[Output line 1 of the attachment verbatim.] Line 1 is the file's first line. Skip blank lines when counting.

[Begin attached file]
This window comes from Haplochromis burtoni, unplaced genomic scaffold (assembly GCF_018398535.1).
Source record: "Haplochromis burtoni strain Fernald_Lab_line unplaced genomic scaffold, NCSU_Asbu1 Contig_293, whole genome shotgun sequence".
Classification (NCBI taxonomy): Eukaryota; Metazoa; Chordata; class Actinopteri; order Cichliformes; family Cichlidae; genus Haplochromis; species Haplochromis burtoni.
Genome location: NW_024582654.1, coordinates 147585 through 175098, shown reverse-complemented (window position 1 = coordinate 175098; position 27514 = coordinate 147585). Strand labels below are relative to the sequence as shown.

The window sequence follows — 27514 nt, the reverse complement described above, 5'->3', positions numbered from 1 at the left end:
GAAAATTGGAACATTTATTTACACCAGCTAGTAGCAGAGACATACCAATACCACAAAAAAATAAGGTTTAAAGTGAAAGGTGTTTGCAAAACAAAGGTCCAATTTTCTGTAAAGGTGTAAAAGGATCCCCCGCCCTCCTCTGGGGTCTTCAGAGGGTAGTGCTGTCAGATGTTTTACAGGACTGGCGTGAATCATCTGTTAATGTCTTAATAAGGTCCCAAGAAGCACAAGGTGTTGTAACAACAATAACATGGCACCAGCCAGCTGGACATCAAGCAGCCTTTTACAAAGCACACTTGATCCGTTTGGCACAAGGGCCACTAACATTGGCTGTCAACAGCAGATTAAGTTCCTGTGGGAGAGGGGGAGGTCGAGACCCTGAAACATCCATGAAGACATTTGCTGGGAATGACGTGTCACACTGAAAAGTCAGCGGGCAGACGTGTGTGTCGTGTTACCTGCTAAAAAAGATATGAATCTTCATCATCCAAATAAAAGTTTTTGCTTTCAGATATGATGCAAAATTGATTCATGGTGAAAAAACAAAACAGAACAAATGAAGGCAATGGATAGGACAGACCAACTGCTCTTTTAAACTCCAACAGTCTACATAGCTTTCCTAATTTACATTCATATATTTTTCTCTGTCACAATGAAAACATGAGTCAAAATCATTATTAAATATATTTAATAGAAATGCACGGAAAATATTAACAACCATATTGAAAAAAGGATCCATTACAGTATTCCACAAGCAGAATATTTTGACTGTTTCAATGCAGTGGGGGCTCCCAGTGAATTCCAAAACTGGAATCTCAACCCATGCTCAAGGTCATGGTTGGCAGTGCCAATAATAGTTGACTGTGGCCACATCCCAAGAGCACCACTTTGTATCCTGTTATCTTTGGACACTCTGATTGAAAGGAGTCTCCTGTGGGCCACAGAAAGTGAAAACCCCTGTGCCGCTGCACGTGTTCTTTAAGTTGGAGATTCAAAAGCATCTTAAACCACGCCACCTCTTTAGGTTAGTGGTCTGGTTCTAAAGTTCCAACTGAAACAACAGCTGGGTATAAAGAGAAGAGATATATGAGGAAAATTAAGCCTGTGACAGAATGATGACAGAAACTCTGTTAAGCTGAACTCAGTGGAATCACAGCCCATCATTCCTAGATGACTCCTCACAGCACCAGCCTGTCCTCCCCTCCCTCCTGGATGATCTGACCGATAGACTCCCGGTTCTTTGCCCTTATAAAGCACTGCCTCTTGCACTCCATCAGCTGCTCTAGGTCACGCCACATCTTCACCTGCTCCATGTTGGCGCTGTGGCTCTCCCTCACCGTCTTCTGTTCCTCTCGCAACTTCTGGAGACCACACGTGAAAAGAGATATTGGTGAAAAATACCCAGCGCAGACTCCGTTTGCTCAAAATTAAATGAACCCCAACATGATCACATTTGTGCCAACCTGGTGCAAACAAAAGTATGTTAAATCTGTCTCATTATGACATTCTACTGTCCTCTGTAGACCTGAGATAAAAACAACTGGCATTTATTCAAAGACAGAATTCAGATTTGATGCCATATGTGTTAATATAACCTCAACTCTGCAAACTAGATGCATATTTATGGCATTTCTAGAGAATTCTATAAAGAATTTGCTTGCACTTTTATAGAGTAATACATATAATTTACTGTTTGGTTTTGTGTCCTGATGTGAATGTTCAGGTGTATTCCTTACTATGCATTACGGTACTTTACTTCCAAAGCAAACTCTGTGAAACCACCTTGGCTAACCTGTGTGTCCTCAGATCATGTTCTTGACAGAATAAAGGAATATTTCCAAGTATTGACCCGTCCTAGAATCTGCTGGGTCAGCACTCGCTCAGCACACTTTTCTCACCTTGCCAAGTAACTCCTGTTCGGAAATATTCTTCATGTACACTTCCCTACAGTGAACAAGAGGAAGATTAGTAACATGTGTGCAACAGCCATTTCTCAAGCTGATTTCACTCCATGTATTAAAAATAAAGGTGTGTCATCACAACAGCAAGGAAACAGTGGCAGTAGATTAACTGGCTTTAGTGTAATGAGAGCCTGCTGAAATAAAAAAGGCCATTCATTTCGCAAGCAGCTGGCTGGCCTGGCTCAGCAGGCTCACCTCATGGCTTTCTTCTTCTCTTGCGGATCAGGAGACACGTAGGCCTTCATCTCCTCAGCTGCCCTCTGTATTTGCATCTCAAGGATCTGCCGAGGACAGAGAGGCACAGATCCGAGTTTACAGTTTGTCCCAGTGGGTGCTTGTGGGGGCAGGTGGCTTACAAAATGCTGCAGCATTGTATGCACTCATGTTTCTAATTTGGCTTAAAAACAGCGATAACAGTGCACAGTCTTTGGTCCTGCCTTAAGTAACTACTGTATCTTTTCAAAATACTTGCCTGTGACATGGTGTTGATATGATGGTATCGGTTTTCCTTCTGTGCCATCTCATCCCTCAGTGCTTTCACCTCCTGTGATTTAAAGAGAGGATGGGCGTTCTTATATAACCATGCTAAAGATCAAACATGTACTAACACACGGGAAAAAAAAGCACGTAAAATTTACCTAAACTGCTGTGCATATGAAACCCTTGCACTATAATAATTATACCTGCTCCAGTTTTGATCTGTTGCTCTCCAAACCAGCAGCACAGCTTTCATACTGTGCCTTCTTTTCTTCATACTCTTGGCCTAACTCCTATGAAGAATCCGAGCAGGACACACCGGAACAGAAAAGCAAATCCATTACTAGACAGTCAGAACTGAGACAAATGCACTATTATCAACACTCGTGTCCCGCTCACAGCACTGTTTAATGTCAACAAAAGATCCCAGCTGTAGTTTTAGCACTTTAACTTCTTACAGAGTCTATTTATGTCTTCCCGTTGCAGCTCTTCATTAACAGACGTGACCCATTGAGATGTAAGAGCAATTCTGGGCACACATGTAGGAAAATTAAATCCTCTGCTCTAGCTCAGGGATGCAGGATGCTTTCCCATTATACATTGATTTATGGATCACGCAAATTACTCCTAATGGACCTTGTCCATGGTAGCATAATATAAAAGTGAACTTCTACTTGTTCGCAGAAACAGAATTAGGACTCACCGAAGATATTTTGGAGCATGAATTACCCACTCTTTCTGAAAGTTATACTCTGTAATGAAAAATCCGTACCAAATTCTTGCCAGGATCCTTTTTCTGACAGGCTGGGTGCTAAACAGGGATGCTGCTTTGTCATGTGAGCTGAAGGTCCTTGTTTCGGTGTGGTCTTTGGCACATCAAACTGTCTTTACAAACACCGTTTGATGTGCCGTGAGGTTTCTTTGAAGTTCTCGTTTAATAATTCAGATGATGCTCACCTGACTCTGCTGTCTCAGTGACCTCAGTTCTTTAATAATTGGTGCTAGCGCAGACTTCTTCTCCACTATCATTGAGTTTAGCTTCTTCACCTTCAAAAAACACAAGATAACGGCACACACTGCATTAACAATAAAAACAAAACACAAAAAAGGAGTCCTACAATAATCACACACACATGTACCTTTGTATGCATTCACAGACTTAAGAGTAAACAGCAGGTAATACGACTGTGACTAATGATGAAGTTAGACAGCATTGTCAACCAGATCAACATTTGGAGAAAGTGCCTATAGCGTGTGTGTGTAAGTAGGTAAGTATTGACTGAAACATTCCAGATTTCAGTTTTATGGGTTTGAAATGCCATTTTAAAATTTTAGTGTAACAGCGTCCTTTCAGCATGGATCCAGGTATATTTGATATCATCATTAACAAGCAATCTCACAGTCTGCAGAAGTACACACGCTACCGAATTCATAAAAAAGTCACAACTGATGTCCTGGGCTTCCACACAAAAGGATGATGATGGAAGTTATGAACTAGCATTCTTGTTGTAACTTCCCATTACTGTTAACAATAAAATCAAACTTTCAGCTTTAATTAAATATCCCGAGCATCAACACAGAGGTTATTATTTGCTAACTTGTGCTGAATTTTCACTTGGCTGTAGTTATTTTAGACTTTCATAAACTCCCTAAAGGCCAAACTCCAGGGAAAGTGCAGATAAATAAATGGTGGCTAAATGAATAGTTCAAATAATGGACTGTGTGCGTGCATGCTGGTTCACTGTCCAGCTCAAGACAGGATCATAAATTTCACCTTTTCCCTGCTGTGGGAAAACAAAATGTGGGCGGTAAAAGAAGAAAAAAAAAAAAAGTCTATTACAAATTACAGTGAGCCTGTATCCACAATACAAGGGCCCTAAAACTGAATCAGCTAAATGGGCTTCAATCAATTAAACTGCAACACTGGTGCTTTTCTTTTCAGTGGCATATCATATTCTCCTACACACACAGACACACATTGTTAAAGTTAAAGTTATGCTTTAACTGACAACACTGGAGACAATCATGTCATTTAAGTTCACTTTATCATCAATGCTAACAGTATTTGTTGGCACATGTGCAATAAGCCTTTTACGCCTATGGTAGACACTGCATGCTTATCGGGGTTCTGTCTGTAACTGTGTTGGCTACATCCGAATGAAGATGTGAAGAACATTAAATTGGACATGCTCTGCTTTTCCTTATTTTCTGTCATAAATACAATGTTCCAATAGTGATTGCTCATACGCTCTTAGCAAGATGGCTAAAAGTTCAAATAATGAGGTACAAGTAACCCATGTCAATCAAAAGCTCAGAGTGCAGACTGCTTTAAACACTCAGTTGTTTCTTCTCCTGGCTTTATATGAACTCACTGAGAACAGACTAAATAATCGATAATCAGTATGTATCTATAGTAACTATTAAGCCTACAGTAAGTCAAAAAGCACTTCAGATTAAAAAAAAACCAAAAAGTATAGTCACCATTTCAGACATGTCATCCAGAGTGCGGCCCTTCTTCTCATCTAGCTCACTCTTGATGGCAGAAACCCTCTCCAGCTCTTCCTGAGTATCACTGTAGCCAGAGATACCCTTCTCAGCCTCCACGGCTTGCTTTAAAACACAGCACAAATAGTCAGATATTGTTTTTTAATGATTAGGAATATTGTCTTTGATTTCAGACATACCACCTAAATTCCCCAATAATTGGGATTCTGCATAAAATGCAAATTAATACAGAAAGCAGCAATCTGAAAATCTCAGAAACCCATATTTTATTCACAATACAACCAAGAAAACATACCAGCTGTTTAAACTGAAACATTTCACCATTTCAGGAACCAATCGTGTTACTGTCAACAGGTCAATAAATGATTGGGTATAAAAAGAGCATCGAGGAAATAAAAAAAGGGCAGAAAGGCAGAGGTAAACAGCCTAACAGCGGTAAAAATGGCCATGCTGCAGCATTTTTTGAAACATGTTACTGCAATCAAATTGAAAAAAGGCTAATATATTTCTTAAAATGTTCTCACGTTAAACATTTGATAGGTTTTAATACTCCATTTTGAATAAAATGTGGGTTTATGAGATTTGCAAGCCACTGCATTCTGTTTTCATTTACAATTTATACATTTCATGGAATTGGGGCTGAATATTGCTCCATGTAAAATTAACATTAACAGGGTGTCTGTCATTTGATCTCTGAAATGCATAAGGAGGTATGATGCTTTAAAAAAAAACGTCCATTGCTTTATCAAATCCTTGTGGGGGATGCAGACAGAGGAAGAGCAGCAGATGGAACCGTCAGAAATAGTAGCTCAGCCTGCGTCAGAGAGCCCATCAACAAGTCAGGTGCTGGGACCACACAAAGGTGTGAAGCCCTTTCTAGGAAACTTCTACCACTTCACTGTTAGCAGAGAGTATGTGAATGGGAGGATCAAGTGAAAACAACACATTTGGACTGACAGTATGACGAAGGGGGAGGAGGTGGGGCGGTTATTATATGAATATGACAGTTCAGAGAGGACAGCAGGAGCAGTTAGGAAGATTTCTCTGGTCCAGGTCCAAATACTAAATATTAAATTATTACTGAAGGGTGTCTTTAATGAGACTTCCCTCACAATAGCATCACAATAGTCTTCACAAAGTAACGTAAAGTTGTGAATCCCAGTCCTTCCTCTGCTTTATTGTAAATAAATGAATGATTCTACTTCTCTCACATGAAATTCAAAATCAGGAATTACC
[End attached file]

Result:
This window comes from Haplochromis burtoni, unplaced genomic scaffold (assembly GCF_018398535.1).